Amazon has opened its ‘checkout free’ supermarket to the public for the first time.
Called Amazon Go, the Seattle-based grocery store has no cashiers or checkouts, instead a small army of cameras mounted in the ceiling watch you enter and then track every time you place an item in your shopping bag.
To get started you need to download the Amazon Go app and scan the code provided, once you’re in the store’s AI will then identify you and follow you around the store.
While the cameras are doing much of the heavy-lifting, every shelf in store also contains a collection of sensors and scales noting down exactly how much each item weighs.
By combining these two together, Amazon believes it has a system that can track what you’re physically buying with 99% accuracy.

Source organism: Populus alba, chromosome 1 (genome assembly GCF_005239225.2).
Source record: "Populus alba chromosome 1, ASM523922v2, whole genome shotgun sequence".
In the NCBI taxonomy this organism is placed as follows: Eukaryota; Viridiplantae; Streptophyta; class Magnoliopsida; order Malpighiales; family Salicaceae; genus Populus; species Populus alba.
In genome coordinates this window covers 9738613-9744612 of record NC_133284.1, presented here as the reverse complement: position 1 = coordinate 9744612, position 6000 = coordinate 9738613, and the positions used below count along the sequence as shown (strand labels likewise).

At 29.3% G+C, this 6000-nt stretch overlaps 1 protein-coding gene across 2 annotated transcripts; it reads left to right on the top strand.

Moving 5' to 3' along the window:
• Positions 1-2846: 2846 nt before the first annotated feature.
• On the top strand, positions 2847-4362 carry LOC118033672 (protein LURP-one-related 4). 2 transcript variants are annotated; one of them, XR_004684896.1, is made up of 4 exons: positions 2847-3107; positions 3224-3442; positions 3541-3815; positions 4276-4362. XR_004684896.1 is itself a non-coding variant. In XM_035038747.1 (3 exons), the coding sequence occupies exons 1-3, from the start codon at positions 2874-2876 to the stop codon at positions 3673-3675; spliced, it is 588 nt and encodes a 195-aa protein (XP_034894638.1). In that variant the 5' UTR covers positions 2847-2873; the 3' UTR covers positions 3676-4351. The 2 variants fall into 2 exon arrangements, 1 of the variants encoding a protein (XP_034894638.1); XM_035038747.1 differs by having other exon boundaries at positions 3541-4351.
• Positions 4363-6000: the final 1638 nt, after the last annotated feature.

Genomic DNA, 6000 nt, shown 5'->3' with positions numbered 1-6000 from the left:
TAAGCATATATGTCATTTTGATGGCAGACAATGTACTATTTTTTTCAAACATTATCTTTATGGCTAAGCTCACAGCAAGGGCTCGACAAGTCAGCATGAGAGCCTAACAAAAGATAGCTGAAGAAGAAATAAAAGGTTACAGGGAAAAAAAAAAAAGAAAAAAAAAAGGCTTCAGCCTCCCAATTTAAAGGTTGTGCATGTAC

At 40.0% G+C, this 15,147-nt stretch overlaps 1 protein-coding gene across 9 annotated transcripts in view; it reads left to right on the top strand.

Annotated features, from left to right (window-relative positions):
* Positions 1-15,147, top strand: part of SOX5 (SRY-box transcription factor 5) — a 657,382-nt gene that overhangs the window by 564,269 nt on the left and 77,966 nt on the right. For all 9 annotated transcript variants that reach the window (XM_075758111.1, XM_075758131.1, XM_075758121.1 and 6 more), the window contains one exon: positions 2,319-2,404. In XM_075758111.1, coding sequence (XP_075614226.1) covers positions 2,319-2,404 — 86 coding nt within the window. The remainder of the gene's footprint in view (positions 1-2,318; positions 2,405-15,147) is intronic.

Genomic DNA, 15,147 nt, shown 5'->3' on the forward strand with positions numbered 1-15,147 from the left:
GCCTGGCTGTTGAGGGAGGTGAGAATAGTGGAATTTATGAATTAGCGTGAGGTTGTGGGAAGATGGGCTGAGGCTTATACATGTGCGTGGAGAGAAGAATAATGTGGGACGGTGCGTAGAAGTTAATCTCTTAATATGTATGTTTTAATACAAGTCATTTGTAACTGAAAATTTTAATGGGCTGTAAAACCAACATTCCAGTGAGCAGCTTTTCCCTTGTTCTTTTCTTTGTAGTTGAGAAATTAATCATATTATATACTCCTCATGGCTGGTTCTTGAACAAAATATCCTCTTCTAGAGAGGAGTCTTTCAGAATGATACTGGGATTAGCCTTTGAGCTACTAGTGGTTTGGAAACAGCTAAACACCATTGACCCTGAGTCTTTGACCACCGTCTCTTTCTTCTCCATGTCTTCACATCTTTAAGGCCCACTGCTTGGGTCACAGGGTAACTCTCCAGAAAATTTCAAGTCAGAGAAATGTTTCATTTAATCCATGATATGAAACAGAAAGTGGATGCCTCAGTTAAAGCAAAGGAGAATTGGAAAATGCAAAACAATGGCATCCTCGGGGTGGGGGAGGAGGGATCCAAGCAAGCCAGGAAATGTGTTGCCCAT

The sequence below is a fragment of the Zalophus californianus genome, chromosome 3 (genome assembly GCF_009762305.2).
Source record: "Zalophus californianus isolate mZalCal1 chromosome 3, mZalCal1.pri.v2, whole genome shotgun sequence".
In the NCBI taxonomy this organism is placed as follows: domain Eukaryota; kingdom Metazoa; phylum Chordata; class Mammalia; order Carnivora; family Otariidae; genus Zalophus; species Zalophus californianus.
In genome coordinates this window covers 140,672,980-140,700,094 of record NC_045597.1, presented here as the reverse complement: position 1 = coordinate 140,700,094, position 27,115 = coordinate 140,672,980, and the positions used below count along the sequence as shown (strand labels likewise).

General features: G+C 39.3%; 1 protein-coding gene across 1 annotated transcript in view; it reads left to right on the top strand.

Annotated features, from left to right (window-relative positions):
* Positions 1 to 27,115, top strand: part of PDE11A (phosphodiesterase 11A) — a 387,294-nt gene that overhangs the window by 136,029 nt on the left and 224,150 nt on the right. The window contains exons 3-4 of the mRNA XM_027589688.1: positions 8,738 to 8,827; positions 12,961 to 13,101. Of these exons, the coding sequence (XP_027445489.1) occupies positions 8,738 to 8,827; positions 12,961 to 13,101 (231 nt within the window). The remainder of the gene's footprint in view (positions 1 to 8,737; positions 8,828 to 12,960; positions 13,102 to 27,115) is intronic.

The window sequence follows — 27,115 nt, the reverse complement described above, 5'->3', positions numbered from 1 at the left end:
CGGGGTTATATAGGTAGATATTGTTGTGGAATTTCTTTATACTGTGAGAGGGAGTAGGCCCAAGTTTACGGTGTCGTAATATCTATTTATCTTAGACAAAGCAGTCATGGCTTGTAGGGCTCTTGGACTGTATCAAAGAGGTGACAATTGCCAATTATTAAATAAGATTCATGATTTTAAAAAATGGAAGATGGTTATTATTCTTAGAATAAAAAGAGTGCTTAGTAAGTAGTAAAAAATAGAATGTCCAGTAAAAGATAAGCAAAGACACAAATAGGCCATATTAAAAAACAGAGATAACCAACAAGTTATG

The only staff that are in the store are there to either check ID for alcohol, or are in the kitchen where most of the meals are all freshly prepared.
The rest of the store is completely automated, logging everything you pick up and placing it in a virtual basket that you can see on the app.
If you want to pay all you have to do is leave the store and the final amount is taken from your account.
Amazon’s experimental store was actually first built around a year ago, but since then Amazon has been trialling the store in a ‘beta’ phase specifically just for Amazon’s staff that work in its HQ nearby.
Opening it to the general public will be a tougher challenge as the system will have to deal with a lot more customers, many of whom will be using the system for the first time.
While opening a public store is a big step it’s likely that you won’t be seeing stores like this open around the world for a while. Not only will Amazon have to make sure it can cope with larger crowds but it’ll then have to see how the public feels about having a system that is totally reliant on watching your every move.